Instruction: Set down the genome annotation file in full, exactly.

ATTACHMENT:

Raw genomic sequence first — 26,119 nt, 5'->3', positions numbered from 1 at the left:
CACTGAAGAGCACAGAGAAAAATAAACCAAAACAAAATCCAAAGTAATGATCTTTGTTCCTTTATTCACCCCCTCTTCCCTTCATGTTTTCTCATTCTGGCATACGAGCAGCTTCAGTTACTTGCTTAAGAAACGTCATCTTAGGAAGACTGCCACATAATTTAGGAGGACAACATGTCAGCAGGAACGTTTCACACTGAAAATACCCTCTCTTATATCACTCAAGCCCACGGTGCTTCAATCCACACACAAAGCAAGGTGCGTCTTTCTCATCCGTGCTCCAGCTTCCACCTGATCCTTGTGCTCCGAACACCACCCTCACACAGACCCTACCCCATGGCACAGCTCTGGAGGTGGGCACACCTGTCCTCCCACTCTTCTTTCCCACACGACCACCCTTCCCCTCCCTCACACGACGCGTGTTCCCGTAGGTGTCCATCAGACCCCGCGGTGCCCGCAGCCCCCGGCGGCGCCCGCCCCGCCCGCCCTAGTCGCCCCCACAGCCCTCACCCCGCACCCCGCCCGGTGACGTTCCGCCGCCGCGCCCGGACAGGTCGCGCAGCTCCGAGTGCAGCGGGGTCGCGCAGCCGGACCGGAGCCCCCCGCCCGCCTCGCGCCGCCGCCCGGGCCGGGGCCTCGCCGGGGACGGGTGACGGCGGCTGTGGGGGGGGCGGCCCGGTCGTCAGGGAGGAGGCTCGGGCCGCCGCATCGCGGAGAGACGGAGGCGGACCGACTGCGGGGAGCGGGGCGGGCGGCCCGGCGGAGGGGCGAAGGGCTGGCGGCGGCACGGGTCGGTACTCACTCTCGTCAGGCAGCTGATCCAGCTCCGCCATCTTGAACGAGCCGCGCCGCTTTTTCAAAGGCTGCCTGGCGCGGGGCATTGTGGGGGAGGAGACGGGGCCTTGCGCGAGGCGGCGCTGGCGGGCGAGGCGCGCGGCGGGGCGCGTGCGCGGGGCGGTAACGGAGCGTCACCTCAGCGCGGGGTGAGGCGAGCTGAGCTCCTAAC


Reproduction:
Raw genomic sequence first — 26,119 nt, 5'->3', positions numbered from 1 at the left:
CACTGAAGAGCACAGAGAAAAATAAACCAAAACAAAATCCAAAGTAATGATCTTTGTTCCTTTATTCACCCCCTCTTCCCTTCATGTTTTCTCATTCTGGCATACGAGCAGCTTCAGTTACTTGCTTAAGAAACGTCATCTTAGGAAGACTGCCACATAATTTAGGAGGACAACATGTCAGCAGGAACGTTTCACACTGAAAATACCCTCTCTTATATCACTCAAGCCCACGGTGCTTCAATCCACACACAAAGCAAGGTGCGTCTTTCTCATCCGTGCTCCAGCTTCCACCTGATCCTTGTGCTCCGAACACCACCCTCACACAGACCCTACCCCATGGCACAGCTCTGGAGGTGGGCACACCTGTCCTCCCACTCTTCTTTCCCACACGACCACCCTTCCCCTCCCTCACACGACGCGTGTTCCCGTAGGTGTCCATCAGACCCCGCGGTGCCCGCAGCCCCCGGCGGCGCCCGCCCCGCCCGCCCTAGTCGCCCCCACAGCCCTCACCCCGCACCCCGCCCGGTGACGTTCCGCCGCCGCGCCCGGACAGGTCGCGCAGCTCCGAGTGCAGCGGGGTCGCGCAGCCGGACCGGAGCCCCCCGCCCGCCTCGCGCCGCCGCCCGGGCCGGGGCCTCGCCGGGGACGGGTGACGGCGGCTGTGGGGGGGGCGGCCCGGTCGTCAGGGAGGAGGCTCGGGCCGCCGCATCGCGGAGAGACGGAGGCGGACCGACTGCGGGGAGCGGGGCGGGCGGCCCGGCGGAGGGGCGAAGGGCTGGCGGCGGCACGGGTCGGTACTCACTCTCGTCAGGCAGCTGATCCAGCTCCGCCATCTTGAACGAGCCGCGCCGCTTTTTCAAAGGCTGCCTGGCGCGGGGCATTGTGGGGGAGGAGACGGGGCCTTGCGCGAGGCGGCGCTGGCGGGCGAGGCGCGCGGCGGGGCGCGTGCGCGGGGCGGTAACGGAGCGTCACCTCAGCGCGGGGTGAGGCGAGCTGAGCTCCTAAC